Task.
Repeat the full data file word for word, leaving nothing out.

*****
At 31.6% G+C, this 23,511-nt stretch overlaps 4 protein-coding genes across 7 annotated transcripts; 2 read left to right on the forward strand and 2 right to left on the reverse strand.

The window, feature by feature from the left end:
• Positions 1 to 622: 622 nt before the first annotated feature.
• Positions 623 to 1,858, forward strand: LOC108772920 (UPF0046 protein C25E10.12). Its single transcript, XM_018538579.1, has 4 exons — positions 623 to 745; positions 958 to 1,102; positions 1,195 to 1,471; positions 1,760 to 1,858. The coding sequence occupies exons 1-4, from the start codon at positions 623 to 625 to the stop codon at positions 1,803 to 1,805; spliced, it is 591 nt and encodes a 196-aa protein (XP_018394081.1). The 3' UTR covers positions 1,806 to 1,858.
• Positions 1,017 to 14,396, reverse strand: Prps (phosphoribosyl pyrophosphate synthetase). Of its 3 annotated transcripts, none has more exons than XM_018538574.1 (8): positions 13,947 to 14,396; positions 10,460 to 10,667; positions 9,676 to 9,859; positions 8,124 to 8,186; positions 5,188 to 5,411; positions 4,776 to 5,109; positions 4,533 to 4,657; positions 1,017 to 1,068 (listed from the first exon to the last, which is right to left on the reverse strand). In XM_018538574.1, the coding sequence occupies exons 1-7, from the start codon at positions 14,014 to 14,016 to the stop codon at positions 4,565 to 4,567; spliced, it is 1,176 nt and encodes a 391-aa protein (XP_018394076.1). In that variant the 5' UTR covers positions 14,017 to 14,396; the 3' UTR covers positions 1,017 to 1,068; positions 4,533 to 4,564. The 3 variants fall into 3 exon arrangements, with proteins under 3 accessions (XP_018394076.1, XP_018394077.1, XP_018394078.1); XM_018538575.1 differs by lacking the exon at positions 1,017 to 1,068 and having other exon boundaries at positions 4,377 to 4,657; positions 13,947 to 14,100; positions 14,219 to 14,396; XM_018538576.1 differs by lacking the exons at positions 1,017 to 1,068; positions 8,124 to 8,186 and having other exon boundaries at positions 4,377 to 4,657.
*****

At 31.6% G+C, this 23,511-nt stretch overlaps 4 protein-coding genes across 7 annotated transcripts; 2 read left to right on the forward strand and 2 right to left on the reverse strand.

The window, feature by feature from the left end:
• Positions 1 to 622: 622 nt before the first annotated feature.
• Positions 623 to 1,858, forward strand: LOC108772920 (UPF0046 protein C25E10.12). Its single transcript, XM_018538579.1, has 4 exons — positions 623 to 745; positions 958 to 1,102; positions 1,195 to 1,471; positions 1,760 to 1,858. The coding sequence occupies exons 1-4, from the start codon at positions 623 to 625 to the stop codon at positions 1,803 to 1,805; spliced, it is 591 nt and encodes a 196-aa protein (XP_018394081.1). The 3' UTR covers positions 1,806 to 1,858.
• Positions 1,017 to 14,396, reverse strand: Prps (phosphoribosyl pyrophosphate synthetase). Of its 3 annotated transcripts, none has more exons than XM_018538574.1 (8): positions 13,947 to 14,396; positions 10,460 to 10,667; positions 9,676 to 9,859; positions 8,124 to 8,186; positions 5,188 to 5,411; positions 4,776 to 5,109; positions 4,533 to 4,657; positions 1,017 to 1,068 (listed from the first exon to the last, which is right to left on the reverse strand). In XM_018538574.1, the coding sequence occupies exons 1-7, from the start codon at positions 14,014 to 14,016 to the stop codon at positions 4,565 to 4,567; spliced, it is 1,176 nt and encodes a 391-aa protein (XP_018394076.1). In that variant the 5' UTR covers positions 14,017 to 14,396; the 3' UTR covers positions 1,017 to 1,068; positions 4,533 to 4,564. The 3 variants fall into 3 exon arrangements, with proteins under 3 accessions (XP_018394076.1, XP_018394077.1, XP_018394078.1); XM_018538575.1 differs by lacking the exon at positions 1,017 to 1,068 and having other exon boundaries at positions 4,377 to 4,657; positions 13,947 to 14,100; positions 14,219 to 14,396; XM_018538576.1 differs by lacking the exons at positions 1,017 to 1,068; positions 8,124 to 8,186 and having other exon boundaries at positions 4,377 to 4,657.